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Learner pregnancy a major challenge to national development, says Basic Education Department

The department announced that Tuesday is the last day for public comments on prevention and management of learner pregnancy in schools.
The department announced that Tuesday is the last day for public comments on prevention and management of learner pregnancy in schools.
Image: Jeremy Glyn

The rate of learner pregnancy in South Africa has become a major social, systemic and fiscal challenge not only for the basic education sector but for the national development in general.

Spokesman for the Department of Basic Education Elijah Mhlanga said learner pregnancy impacts on the lives of many young people, often limiting their personal growth.

The department announced that Tuesday is the last day for public comments on prevention and management of learner pregnancy in schools.

Earlier this year, the department issued a gazette in which it invited comments from stakeholder bodies and members of the public on the policy.  

“The department then created another opportunity for public comment as requested by some stakeholders. The department appreciates all comments that have been received in the second window for public comments. All comments will be taken into consideration for the final draft of the policy,” Mhlanga said.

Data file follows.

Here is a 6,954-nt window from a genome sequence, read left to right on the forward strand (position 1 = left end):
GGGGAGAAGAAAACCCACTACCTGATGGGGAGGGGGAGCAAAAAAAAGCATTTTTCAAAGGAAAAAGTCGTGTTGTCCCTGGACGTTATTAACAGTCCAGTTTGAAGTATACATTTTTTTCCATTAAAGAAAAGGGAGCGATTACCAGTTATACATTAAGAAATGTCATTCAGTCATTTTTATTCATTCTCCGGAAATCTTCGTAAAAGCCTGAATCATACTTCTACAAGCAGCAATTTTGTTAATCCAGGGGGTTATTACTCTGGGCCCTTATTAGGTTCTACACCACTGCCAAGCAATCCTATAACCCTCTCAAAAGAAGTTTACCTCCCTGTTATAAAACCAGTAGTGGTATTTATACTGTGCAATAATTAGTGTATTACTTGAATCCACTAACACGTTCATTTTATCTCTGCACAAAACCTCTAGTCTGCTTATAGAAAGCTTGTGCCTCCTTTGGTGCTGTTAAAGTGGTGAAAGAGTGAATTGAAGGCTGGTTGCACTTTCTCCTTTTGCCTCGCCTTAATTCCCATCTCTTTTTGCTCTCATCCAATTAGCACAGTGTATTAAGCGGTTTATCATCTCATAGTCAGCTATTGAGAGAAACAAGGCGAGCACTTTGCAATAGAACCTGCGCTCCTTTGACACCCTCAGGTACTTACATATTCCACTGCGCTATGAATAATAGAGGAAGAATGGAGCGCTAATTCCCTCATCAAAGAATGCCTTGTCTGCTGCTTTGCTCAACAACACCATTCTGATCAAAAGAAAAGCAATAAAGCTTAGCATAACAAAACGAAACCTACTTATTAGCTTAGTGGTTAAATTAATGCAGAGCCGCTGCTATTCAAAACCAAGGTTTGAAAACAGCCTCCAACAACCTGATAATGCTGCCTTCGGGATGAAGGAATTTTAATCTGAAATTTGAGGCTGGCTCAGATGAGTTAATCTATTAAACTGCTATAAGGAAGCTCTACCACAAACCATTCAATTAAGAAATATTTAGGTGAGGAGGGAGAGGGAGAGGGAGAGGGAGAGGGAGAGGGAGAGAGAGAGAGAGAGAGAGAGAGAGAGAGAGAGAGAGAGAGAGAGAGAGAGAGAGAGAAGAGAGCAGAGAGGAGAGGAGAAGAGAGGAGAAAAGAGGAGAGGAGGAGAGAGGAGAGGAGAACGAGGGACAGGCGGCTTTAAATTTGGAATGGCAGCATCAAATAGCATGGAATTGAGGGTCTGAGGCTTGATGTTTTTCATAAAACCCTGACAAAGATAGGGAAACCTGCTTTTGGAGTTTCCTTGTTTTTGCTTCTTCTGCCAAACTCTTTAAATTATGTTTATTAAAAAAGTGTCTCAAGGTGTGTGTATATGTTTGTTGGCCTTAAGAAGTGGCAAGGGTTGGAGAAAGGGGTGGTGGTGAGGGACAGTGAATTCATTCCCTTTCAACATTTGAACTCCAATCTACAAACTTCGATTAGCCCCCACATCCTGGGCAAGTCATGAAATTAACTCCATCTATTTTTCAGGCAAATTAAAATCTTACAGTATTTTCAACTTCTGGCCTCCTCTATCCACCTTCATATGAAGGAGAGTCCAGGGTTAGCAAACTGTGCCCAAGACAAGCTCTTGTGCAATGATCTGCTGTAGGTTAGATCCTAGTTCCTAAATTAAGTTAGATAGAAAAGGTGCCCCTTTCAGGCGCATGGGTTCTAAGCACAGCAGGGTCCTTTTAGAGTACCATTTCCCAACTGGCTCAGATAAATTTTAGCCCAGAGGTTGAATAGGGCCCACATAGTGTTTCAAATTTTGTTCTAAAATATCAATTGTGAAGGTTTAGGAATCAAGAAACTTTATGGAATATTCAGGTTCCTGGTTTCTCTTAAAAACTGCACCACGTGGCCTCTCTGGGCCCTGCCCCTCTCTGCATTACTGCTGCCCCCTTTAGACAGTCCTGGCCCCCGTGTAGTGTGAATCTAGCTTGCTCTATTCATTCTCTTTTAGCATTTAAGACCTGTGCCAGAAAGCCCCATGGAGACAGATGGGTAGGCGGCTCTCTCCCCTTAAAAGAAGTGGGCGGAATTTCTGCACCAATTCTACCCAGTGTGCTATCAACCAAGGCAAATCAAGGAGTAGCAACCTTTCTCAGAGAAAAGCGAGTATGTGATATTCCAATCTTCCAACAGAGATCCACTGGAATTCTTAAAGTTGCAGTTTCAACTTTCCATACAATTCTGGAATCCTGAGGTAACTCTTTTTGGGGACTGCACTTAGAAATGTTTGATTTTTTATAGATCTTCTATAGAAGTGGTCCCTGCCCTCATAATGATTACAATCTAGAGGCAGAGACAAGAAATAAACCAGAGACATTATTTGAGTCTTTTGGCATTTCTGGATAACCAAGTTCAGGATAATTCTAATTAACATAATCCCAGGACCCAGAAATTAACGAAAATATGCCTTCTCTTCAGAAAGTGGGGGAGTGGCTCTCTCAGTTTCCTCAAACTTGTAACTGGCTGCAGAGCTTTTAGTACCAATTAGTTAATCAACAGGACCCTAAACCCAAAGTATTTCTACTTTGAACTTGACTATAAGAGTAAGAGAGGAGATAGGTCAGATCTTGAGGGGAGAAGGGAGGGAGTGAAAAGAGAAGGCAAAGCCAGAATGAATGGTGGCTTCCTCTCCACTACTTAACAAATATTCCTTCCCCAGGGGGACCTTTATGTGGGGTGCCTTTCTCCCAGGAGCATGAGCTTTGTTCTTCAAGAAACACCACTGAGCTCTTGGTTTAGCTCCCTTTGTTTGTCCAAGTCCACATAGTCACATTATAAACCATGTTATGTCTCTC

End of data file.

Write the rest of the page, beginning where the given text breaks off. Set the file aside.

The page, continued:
He said the policy seeks to ensure that there is accessible provision of information on prevention, choice of termination of pregnancy, care counselling and guidelines for systematic management  and implementation.

“In particular it commits the basic education system and other role players to providing comprehensive sexuality education. This will ensure that young people gain the knowledge and skills to make conscious, healthy and respectful choices about relationships and sexuality. Of central importance, this policy asserts the constitutional rights of pregnant learners to continue and complete their basic education without stigma or discrimination.”

The policy also states that there should be no exclusion of pregnant learners and they must be allowed to remain in school during their pregnancies and return to school as soon as possible after giving birth.

The school is required to accommodate the reasonable needs of the learner and ensure that her right to education is not disrupted or ended by pregnancy or birth.

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